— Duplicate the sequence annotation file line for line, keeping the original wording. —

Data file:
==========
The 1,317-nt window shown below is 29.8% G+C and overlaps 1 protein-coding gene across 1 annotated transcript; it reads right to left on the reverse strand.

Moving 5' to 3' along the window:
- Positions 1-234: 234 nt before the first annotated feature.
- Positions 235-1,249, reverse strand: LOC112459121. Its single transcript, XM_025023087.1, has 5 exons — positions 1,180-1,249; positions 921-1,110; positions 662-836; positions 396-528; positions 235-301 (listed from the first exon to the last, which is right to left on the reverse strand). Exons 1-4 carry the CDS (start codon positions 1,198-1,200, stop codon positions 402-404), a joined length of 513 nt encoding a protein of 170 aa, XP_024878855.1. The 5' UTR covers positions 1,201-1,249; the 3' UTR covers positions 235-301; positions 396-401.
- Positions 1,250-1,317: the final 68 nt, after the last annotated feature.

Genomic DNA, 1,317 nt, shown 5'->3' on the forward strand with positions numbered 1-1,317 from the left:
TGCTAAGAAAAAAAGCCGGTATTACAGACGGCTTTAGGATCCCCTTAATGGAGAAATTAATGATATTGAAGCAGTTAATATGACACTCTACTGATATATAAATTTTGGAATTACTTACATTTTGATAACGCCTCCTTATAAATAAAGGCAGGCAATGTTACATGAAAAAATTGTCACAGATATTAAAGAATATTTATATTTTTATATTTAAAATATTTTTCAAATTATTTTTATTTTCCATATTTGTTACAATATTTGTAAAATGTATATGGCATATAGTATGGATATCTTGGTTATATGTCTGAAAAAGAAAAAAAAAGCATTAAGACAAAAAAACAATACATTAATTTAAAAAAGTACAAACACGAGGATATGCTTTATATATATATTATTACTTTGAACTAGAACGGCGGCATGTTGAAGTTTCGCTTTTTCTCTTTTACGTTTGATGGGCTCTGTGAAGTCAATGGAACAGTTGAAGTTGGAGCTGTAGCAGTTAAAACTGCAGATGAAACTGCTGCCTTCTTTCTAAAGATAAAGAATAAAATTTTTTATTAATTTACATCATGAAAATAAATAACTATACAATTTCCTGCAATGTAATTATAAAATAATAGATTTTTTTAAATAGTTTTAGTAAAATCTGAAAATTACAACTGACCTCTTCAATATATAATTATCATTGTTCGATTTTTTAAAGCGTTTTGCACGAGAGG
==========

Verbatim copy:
The 1,317-nt window shown below is 29.8% G+C and overlaps 1 protein-coding gene across 1 annotated transcript; it reads right to left on the reverse strand.

Moving 5' to 3' along the window:
- Positions 1-234: 234 nt before the first annotated feature.
- Positions 235-1,249, reverse strand: LOC112459121. Its single transcript, XM_025023087.1, has 5 exons — positions 1,180-1,249; positions 921-1,110; positions 662-836; positions 396-528; positions 235-301 (listed from the first exon to the last, which is right to left on the reverse strand). Exons 1-4 carry the CDS (start codon positions 1,198-1,200, stop codon positions 402-404), a joined length of 513 nt encoding a protein of 170 aa, XP_024878855.1. The 5' UTR covers positions 1,201-1,249; the 3' UTR covers positions 235-301; positions 396-401.
- Positions 1,250-1,317: the final 68 nt, after the last annotated feature.

Genomic DNA, 1,317 nt, shown 5'->3' on the forward strand with positions numbered 1-1,317 from the left:
TGCTAAGAAAAAAAGCCGGTATTACAGACGGCTTTAGGATCCCCTTAATGGAGAAATTAATGATATTGAAGCAGTTAATATGACACTCTACTGATATATAAATTTTGGAATTACTTACATTTTGATAACGCCTCCTTATAAATAAAGGCAGGCAATGTTACATGAAAAAATTGTCACAGATATTAAAGAATATTTATATTTTTATATTTAAAATATTTTTCAAATTATTTTTATTTTCCATATTTGTTACAATATTTGTAAAATGTATATGGCATATAGTATGGATATCTTGGTTATATGTCTGAAAAAGAAAAAAAAAGCATTAAGACAAAAAAACAATACATTAATTTAAAAAAGTACAAACACGAGGATATGCTTTATATATATATTATTACTTTGAACTAGAACGGCGGCATGTTGAAGTTTCGCTTTTTCTCTTTTACGTTTGATGGGCTCTGTGAAGTCAATGGAACAGTTGAAGTTGGAGCTGTAGCAGTTAAAACTGCAGATGAAACTGCTGCCTTCTTTCTAAAGATAAAGAATAAAATTTTTTATTAATTTACATCATGAAAATAAATAACTATACAATTTCCTGCAATGTAATTATAAAATAATAGATTTTTTTAAATAGTTTTAGTAAAATCTGAAAATTACAACTGACCTCTTCAATATATAATTATCATTGTTCGATTTTTTAAAGCGTTTTGCACGAGAGG